At today’s hearing of the Subcommittee on Government Operations and the Federal Workforce, Congresswoman Summer Lee (PA-12) asked the Postmaster General some excellent questions about the Postal Service’s plan to consolidate carriers into Sorting and Delivery Centers. Lee observed that the plan “will certainly have major effects on local communities,” and she questioned whether postal leadership is hearing the concerns being raised by communities and postal workers.
Lee asked the Postmaster General why the Postal Service did not consult with the public before releasing the Delivering for America plan, particularly the part about restructuring the delivery network. DeJoy replied that the Postal Service has complied with the laws regarding community engagement during the rollout of the 10-year plan. “I can’t tell you,” he said, “how much communications we’ve had with Congress and the stakeholders.”
Lee noted that the Postal Regulatory Commission recently opened a formal public inquiry “to get more transparency and learn more about the impact on the postal community, yet the Postal Service recently filed an objection and asked that the inquiry be withdrawn.”
“Why,” asked the Congresswoman, “is the Postal Service objecting to this inquiry meant to ensure that you actually engage with stakeholders?”
The Postmaster General replied that “it’s our position that the Postal Regulatory Commission has overstepped its authority” — which, in a nutshell, is the argument put forth in the Postal Service’s motion opposing the public inquiry (more on that here and here). The PMG went on to make this comment:
“We’re an independent organization, and we are charged with the mission of saving the organization, not the Postal Regulatory Commission. The Postal Regulatory Commission sat over and watched the destruction of the organization over the last fifteen years and actively participated in the destruction of the organization over the last fifteen years. What we’re trying to do is save the organization. What goes on and why they do the things they do I am yet to figure out, and I’m a pretty smart guy.”
The Congresswoman followed up with this question: “If your objection is dismissed, will you commit to participating in stakeholder forums and pledge not to take any further steps to block or delay such a forum?”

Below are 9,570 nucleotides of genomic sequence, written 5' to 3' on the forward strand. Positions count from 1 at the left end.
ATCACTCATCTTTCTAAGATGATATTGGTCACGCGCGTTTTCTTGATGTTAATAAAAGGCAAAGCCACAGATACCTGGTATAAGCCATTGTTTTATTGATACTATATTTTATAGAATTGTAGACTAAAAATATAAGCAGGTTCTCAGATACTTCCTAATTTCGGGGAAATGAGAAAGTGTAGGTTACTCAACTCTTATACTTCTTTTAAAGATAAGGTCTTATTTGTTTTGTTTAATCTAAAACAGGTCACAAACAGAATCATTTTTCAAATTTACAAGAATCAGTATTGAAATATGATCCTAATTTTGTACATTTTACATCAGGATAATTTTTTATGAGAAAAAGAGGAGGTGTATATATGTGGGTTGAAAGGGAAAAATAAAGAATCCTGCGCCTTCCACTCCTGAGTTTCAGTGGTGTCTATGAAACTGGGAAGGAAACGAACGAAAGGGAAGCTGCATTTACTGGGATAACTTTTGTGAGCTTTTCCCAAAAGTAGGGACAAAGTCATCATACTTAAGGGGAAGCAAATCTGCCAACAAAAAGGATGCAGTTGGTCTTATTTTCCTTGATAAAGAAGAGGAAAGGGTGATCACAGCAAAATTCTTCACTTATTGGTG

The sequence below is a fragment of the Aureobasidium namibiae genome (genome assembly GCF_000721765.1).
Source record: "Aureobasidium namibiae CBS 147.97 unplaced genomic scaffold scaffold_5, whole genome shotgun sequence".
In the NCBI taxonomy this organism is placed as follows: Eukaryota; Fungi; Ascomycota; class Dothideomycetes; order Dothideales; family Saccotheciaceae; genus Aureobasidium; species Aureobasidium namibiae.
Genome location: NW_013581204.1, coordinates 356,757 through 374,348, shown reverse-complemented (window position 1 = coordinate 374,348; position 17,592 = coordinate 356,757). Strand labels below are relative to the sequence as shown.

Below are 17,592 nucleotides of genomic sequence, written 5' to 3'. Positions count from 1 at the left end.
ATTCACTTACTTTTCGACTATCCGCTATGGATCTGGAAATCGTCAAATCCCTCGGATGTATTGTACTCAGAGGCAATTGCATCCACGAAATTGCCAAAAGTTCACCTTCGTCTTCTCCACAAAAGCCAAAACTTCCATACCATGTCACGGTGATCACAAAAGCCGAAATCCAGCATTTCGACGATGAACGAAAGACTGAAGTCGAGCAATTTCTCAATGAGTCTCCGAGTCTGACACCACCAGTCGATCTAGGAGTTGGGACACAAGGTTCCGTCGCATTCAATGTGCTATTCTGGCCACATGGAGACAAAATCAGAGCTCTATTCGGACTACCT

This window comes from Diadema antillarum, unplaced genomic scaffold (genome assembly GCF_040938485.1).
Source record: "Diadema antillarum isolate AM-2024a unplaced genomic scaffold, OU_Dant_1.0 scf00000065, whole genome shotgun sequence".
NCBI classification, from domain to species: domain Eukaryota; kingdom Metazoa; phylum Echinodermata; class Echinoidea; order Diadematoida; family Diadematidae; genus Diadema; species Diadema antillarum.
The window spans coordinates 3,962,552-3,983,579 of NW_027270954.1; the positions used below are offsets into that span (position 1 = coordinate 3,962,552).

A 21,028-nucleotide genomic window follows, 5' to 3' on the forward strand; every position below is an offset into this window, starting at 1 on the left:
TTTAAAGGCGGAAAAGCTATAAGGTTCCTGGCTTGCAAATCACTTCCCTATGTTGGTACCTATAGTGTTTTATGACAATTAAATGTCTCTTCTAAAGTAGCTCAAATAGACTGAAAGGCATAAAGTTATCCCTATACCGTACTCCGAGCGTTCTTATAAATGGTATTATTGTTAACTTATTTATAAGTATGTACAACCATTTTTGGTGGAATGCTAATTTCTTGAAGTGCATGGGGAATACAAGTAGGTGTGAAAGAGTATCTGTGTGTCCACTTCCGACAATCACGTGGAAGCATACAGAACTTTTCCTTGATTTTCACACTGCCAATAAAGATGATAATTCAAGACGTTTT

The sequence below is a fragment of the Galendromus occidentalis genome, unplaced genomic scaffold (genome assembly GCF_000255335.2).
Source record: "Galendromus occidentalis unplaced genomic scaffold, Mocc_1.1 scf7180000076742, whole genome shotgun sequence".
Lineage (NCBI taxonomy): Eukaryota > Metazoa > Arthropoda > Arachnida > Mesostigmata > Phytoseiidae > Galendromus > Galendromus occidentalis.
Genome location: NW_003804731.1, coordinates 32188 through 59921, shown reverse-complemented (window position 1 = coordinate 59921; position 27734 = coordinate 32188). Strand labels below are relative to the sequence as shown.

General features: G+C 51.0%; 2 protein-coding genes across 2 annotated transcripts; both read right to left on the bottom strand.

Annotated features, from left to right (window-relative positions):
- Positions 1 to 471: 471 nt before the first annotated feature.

DeJoy did not respond directly, and he did not make such a commitment. Instead, he went on about how management has communicated extensively with all stakeholders with a reasonable amount of description for the massive changes he’s making. “At the end of the day,” he said, “we’re not affecting service… Service is better now because of the things we have done within the plan… We just have to fix the chaos that has been established over the past fifteen years.”
DeJoy then went on to stress the importance of moving forward with his plan, “and that’s why interference from the Postal Regulatory Commission is not helpful. It is going to put this whole plan in jeopardy.”
DeJoy’s repeated references to what’s gone on over the past fifteen years are about the 2006 Postal Accountability and Enhancement Act, which limited the Postal Service’s ability to raise prices (the price cap regime), turned the Postal Rate Commission into the Postal Regulatory Commission, and greatly expanded the oversight role of the Commission. In his opening statement at the hearing, DeJoy criticized PAEA for its “defective pricing model,” and added that the PRC “exacerbated” the problem with its interpretation of PAEA when the Postal Service asked for an exigent rate increase during the recession. DeJoy believes PAEA and the PRC have thus helped create the “chaos” that he must now fix in order to save the post office.
Sometime over the next few days, the Commission will issue a ruling on the Postal Service’s motion to reconsider its order creating a public inquiry on the DFA plan. DeJoy’s comments today probably won’t help the Postal Service’s case. And his refusal to commit not to take further steps to block the inquiry can only mean one thing. Rather than cooperating, the Postal Service is planning to take the Commission to court.
— Steve Hutkins